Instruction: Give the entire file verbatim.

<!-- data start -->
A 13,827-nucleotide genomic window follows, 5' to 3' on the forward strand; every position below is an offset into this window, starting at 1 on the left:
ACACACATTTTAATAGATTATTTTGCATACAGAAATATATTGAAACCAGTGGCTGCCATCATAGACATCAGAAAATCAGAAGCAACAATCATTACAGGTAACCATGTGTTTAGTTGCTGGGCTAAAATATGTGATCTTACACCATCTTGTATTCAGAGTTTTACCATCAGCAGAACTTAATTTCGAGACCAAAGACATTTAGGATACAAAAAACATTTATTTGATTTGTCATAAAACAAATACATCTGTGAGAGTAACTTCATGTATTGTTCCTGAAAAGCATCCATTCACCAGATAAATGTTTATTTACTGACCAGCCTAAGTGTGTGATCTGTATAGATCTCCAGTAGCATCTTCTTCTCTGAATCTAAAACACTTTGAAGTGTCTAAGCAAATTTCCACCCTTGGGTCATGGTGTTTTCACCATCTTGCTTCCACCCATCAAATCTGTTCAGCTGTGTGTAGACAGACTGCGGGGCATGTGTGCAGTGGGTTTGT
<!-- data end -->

A 13,827-nucleotide genomic window follows, 5' to 3' on the forward strand; every position below is an offset into this window, starting at 1 on the left:
ACACACATTTTAATAGATTATTTTGCATACAGAAATATATTGAAACCAGTGGCTGCCATCATAGACATCAGAAAATCAGAAGCAACAATCATTACAGGTAACCATGTGTTTAGTTGCTGGGCTAAAATATGTGATCTTACACCATCTTGTATTCAGAGTTTTACCATCAGCAGAACTTAATTTCGAGACCAAAGACATTTAGGATACAAAAAACATTTATTTGATTTGTCATAAAACAAATACATCTGTGAGAGTAACTTCATGTATTGTTCCTGAAAAGCATCCATTCACCAGATAAATGTTTATTTACTGACCAGCCTAAGTGTGTGATCTGTATAGATCTCCAGTAGCATCTTCTTCTCTGAATCTAAAACACTTTGAAGTGTCTAAGCAAATTTCCACCCTTGGGTCATGGTGTTTTCACCATCTTGCTTCCACCCATCAAATCTGTTCAGCTGTGTGTAGACAGACTGCGGGGCATGTGTGCAGTGGGTTTGT